(687g) Distributed Model Predictive Control of Integrated Process Networks Using Community Detection | AIChE

(687g) Distributed Model Predictive Control of Integrated Process Networks Using Community Detection


Babaei Pourkargar, D. - Presenter, Kansas State University
Jogwar, S. S., University of Minnesota
The applicability of model predictive control (MPC) as a ubiquitous control method in today’s chemical processes, hinges on the solvability of the underlying constrained dynamic optimization problem in real-time [1]. Such a concern makes the centralized approach to MPC challenging, especially for large-scale and highly integrated process networks [2]. An alternative solution is distributed model predictive control (DMPC), where we decompose the large-scale optimization-based control problem into multiple weakly interacting sub-problems, which can be solved in-parallel to reduce the complexity [3].

The system decomposition lies at the heart of DMPC design. It identifies the number of controllers and describes how the manipulated inputs and controlled output variables must be distributed across the control system. The closed-loop performance and the computational efficiency of the DMPC are impacted directly by a selected decomposition method that alters the geometry of subsystems and the communication between them [2].

Community detection on the representing graphs of integrated process systems has been shown a promising approach to synthesize distributed estimation and control architectures [4, 5]. In previous work, a community detection-based DMPC architecture was developed by maximizing the modularity of the representing directed graphs [6, 7]. Such a decomposition method results in a minimum inter-subsystem communication without considering the strength of interactions between variables belonging to different subsystems [8].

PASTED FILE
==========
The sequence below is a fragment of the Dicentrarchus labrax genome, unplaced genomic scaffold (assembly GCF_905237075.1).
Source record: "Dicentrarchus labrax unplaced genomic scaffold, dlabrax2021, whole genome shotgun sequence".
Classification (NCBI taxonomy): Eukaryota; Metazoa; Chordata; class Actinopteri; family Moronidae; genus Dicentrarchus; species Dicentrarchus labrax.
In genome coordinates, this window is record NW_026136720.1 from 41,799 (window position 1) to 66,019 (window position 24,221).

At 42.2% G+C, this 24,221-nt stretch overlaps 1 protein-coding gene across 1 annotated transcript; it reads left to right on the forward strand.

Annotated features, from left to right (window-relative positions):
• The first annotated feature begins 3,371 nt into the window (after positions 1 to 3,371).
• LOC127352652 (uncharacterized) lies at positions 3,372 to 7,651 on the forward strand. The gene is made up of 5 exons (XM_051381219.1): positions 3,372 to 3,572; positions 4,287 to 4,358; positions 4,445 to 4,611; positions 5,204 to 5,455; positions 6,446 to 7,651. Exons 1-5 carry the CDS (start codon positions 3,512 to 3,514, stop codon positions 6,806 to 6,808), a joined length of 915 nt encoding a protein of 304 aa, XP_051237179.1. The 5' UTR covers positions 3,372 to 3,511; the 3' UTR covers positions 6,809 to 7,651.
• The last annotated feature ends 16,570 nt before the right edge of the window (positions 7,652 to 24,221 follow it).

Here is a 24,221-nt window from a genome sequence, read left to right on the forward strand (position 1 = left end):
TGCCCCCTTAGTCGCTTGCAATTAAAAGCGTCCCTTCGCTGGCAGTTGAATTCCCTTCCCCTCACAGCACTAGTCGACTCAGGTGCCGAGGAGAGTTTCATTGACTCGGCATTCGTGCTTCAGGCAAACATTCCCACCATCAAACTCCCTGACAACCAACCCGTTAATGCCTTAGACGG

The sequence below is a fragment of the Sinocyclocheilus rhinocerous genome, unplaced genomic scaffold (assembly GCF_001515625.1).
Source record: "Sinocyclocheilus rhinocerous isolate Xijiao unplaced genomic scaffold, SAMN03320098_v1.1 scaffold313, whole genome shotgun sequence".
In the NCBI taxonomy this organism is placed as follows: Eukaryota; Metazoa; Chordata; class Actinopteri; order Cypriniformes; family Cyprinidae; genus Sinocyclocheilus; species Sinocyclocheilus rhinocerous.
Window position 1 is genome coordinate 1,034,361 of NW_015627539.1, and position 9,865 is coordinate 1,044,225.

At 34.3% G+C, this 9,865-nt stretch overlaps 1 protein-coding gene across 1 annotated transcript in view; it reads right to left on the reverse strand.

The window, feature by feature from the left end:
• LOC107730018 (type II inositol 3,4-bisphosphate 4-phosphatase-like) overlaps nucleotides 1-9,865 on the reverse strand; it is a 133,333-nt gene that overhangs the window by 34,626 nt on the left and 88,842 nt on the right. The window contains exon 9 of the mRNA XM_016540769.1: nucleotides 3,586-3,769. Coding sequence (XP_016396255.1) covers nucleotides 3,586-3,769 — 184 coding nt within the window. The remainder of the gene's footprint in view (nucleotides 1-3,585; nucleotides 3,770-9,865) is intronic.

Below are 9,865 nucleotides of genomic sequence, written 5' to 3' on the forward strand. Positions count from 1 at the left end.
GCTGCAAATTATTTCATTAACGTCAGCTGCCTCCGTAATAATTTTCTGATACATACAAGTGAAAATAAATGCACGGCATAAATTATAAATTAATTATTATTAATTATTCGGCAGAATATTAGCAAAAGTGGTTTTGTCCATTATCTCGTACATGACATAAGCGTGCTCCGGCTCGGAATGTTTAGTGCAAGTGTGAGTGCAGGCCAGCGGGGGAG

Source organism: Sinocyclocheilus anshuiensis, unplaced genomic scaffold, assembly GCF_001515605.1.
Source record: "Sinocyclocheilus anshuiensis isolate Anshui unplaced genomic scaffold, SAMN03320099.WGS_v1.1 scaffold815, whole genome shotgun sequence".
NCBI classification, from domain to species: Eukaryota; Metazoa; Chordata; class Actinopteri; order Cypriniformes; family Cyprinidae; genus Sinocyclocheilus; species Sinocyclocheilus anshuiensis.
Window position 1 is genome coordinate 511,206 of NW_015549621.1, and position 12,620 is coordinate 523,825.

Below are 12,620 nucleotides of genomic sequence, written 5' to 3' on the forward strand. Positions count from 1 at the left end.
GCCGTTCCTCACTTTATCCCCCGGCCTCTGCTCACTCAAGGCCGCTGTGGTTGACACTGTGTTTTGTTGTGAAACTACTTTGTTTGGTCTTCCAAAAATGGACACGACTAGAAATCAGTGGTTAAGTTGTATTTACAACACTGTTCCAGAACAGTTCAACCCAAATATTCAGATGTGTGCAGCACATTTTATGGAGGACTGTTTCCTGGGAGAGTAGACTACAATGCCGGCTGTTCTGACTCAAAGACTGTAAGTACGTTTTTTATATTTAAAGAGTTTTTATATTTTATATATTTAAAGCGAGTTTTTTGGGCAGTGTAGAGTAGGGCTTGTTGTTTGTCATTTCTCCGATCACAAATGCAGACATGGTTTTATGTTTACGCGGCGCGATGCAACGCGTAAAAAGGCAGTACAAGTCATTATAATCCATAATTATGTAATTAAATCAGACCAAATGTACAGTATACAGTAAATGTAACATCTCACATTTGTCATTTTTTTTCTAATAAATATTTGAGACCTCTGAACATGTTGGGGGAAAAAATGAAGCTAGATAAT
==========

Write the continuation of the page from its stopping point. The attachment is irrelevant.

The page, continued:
In this work, we explore the impact of variables’ interactions on the community detection-based DMPC of complex process networks. Specifically, decomposition of the control problem into distributed sub-controllers is pursued to maximize the strength of input-output impact. To this end, the control problem is recast as a weighted directed graph and subsequently decomposed using community detection algorithm. As the strength of variable interaction is dependent on the operating state (e.g. recycle ratio), the corresponding optimal decomposition changes based on the operating state. We synthesize an iterative DMPC for output regulation of based on such distributed architecture and we evaluate the closed-loop performance and the computation time of the proposed DMPC for a benchmark reactor-separator process network over a wide operating range. It is illustrated that, for each operating point, the optimal decomposition maximizing the input-output impact performs better compared to ad-hoc architectures like topology-based or balance variable-based decompositions.

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